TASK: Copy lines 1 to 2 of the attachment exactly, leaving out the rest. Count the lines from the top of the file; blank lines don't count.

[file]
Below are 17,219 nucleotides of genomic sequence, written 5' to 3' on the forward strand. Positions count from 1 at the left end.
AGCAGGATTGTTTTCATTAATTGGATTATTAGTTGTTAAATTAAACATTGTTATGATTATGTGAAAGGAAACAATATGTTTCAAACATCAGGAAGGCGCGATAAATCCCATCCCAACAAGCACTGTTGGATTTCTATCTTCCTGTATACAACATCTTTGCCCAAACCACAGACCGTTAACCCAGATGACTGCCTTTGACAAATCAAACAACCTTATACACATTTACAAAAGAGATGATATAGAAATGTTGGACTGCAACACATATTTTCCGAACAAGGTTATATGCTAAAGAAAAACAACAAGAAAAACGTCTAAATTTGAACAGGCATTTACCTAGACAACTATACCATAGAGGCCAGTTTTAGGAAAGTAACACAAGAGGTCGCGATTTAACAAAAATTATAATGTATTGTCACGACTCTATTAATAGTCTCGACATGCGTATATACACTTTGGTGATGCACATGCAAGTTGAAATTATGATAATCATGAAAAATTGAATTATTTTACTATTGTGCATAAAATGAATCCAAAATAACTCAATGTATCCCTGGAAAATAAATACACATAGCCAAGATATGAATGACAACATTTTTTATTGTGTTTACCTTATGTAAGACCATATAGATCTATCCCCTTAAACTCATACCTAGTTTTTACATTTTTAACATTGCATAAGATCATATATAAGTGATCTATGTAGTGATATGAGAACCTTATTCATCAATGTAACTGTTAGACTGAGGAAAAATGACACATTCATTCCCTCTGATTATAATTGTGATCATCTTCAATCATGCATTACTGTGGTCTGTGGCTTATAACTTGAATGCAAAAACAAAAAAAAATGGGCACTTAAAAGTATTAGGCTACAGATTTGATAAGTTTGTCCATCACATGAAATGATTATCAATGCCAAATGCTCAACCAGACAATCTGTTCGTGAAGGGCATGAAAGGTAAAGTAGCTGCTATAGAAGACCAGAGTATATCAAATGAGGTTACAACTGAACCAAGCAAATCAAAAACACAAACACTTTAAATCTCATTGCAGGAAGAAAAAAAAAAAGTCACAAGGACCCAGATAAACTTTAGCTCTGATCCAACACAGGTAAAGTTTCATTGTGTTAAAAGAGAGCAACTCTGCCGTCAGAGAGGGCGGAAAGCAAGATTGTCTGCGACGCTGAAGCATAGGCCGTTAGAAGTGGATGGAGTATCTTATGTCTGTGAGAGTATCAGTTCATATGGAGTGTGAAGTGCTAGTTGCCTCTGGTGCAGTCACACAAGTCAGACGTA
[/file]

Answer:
Below are 17,219 nucleotides of genomic sequence, written 5' to 3' on the forward strand. Positions count from 1 at the left end.
AGCAGGATTGTTTTCATTAATTGGATTATTAGTTGTTAAATTAAACATTGTTATGATTATGTGAAAGGAAACAATATGTTTCAAACATCAGGAAGGCGCGATAAATCCCATCCCAACAAGCACTGTTGGATTTCTATCTTCCTGTATACAACATCTTTGCCCAAACCACAGACCGTTAACCCAGATGACTGCCTTTGACAAATCAAACAACCTTATACACATTTACAAAAGAGATGATATAGAAATGTTGGACTGCAACACATATTTTCCGAACAAGGTTATATGCTAAAGAAAAACAACAAGAAAAACGTCTAAATTTGAACAGGCATTTACCTAGACAACTATACCATAGAGGCCAGTTTTAGGAAAGTAACACAAGAGGTCGCGATTTAACAAAAATTATAATGTATTGTCACGACTCTATTAATAGTCTCGACATGCGTATATACACTTTGGTGATGCACATGCAAGTTGAAATTATGATAATCATGAAAAATTGAATTATTTTACTATTGTGCATAAAATGAATCCAAAATAACTCAATGTATCCCTGGAAAATAAATACACATAGCCAAGATATGAATGACAACATTTTTTATTGTGTTTACCTTATGTAAGACCATATAGATCTATCCCCTTAAACTCATACCTAGTTTTTACATTTTTAACATTGCATAAGATCATATATAAGTGATCTATGTAGTGATATGAGAACCTTATTCATCAATGTAACTGTTAGACTGAGGAAAAATGACACATTCATTCCCTCTGATTATAATTGTGATCATCTTCAATCATGCATTACTGTGGTCTGTGGCTTATAACTTGAATGCAAAAACAAAAAAAAATGGGCACTTAAAAGTATTAGGCTACAGATTTGATAAGTTTGTCCATCACATGAAATGATTATCAATGCCAAATGCTCAACCAGACAATCTGTTCGTGAAGGGCATGAAAGGTAAAGTAGCTGCTATAGAAGACCAGAGTATATCAAATGAGGTTACAACTGAACCAAGCAAATCAAAAACACAAACACTTTAAATCTCATTGCAGGAAGAAAAAAAAAAAGTCACAAGGACCCAGATAAACTTTAGCTCTGATCCAACACAGGTAAAGTTTCATTGTGTTAAAAGAGAGCAACTCTGCCGTCAGAGAGGGCGGAAAGCAAGATTGTCTGCGACGCTGAAGCATAGGCCGTTAGAAGTGGATGGAGTATCTTATGTCTGTGAGAGTATCAGTTCATATGGAGTGTGAAGTGCTAGTTGCCTCTGGTGCAGTCACACAAGTCAGACGTA